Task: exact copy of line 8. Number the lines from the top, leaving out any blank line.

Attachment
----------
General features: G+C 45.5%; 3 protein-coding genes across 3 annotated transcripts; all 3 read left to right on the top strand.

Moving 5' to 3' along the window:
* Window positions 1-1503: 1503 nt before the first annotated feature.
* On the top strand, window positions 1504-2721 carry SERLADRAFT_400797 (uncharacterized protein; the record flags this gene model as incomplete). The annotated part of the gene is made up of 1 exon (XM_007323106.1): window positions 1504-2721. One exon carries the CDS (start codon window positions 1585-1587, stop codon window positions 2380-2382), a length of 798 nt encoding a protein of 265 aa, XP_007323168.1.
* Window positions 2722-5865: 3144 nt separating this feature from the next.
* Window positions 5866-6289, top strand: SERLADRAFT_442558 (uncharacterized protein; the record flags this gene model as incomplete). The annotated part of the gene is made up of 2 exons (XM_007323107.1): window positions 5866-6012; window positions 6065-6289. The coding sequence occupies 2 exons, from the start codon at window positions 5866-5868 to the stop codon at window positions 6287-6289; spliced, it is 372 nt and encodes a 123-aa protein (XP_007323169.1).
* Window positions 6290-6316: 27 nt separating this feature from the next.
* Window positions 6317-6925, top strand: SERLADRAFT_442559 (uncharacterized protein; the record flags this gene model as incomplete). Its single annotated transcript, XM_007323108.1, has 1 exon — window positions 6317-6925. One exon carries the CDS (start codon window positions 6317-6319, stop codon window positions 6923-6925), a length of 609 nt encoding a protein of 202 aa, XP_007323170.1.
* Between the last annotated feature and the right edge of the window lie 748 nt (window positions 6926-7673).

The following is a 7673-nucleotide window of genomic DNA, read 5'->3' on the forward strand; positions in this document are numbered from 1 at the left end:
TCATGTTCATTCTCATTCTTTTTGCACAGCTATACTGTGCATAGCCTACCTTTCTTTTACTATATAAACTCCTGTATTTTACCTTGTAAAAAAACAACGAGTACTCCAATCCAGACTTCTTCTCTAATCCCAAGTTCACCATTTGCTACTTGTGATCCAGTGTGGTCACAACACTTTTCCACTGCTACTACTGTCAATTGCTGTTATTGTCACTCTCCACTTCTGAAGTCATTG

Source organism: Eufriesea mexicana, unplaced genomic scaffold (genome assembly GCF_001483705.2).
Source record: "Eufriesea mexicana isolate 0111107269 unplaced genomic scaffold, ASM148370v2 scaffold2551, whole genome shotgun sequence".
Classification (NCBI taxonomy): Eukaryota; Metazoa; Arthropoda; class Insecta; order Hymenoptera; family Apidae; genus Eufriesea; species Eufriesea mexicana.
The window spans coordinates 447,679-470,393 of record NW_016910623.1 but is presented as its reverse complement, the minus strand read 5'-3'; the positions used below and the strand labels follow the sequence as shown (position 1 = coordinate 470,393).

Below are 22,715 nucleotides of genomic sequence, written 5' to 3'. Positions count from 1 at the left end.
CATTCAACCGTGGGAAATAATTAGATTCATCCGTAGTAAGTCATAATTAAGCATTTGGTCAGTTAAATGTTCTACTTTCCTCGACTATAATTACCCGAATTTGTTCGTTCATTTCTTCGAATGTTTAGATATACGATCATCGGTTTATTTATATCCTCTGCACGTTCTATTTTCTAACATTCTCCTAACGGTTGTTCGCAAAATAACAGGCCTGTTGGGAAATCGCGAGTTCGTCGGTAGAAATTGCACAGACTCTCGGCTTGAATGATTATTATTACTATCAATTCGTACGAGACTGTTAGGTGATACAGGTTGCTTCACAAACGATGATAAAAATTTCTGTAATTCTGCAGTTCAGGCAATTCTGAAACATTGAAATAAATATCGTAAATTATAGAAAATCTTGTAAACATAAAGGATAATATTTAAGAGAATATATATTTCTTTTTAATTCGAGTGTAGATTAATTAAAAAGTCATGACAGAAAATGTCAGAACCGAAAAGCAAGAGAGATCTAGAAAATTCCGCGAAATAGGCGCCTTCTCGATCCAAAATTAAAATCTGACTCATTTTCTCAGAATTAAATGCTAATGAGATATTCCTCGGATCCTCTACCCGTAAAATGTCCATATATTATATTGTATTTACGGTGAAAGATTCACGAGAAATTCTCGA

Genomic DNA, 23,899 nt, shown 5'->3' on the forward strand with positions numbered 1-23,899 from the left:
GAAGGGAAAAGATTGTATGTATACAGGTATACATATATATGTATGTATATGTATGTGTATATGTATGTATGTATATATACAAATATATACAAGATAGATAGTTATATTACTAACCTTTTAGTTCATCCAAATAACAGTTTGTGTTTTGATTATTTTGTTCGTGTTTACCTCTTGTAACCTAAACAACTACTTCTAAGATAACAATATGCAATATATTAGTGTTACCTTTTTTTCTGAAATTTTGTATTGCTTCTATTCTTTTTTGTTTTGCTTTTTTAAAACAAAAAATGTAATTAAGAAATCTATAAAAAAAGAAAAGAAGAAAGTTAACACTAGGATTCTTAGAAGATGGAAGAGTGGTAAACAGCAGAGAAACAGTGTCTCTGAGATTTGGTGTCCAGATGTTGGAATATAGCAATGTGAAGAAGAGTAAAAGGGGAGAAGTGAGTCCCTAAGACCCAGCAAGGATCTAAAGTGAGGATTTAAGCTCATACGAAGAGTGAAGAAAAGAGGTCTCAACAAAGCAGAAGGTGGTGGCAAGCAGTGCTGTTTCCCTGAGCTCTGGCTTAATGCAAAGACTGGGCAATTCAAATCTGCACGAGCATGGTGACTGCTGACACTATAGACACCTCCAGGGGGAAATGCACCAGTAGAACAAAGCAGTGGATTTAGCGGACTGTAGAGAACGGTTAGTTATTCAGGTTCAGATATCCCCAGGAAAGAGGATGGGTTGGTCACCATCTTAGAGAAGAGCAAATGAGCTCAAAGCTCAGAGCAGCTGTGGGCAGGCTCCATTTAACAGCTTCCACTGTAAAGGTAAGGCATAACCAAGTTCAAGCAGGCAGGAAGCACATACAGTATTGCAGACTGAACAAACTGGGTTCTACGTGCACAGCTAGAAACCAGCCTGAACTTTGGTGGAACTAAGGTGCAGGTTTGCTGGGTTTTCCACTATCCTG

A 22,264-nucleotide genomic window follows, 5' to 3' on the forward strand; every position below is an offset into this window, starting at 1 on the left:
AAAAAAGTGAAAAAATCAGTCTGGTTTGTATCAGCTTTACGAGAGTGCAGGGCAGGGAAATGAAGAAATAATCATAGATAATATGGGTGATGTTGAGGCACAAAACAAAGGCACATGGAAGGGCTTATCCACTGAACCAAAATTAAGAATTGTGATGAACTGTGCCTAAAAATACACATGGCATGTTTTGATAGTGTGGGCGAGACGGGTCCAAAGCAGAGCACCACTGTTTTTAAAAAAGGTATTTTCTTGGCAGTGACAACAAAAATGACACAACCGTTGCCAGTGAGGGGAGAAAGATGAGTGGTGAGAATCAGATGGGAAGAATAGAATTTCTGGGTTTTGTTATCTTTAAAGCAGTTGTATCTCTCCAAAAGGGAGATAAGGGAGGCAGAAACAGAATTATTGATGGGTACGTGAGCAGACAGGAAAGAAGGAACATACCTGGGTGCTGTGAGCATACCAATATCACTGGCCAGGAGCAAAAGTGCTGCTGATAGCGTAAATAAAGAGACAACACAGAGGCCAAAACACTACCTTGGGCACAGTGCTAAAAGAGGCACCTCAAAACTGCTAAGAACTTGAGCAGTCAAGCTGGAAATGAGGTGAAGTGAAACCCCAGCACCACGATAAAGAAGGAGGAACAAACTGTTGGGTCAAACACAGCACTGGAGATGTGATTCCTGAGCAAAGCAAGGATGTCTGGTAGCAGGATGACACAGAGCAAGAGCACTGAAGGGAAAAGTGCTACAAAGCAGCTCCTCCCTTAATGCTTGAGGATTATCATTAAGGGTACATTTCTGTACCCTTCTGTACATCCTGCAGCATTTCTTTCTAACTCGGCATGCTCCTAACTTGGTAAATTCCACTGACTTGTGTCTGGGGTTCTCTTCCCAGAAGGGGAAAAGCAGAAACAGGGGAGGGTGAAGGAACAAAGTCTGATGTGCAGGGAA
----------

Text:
* Window positions 6317-6925, top strand: SERLADRAFT_442559 (uncharacterized protein; the record flags this gene model as incomplete). Its single annotated transcript, XM_007323108.1, has 1 exon — window positions 6317-6925. One exon carries the CDS (start codon window positions 6317-6319, stop codon window positions 6923-6925), a length of 609 nt encoding a protein of 202 aa, XP_007323170.1.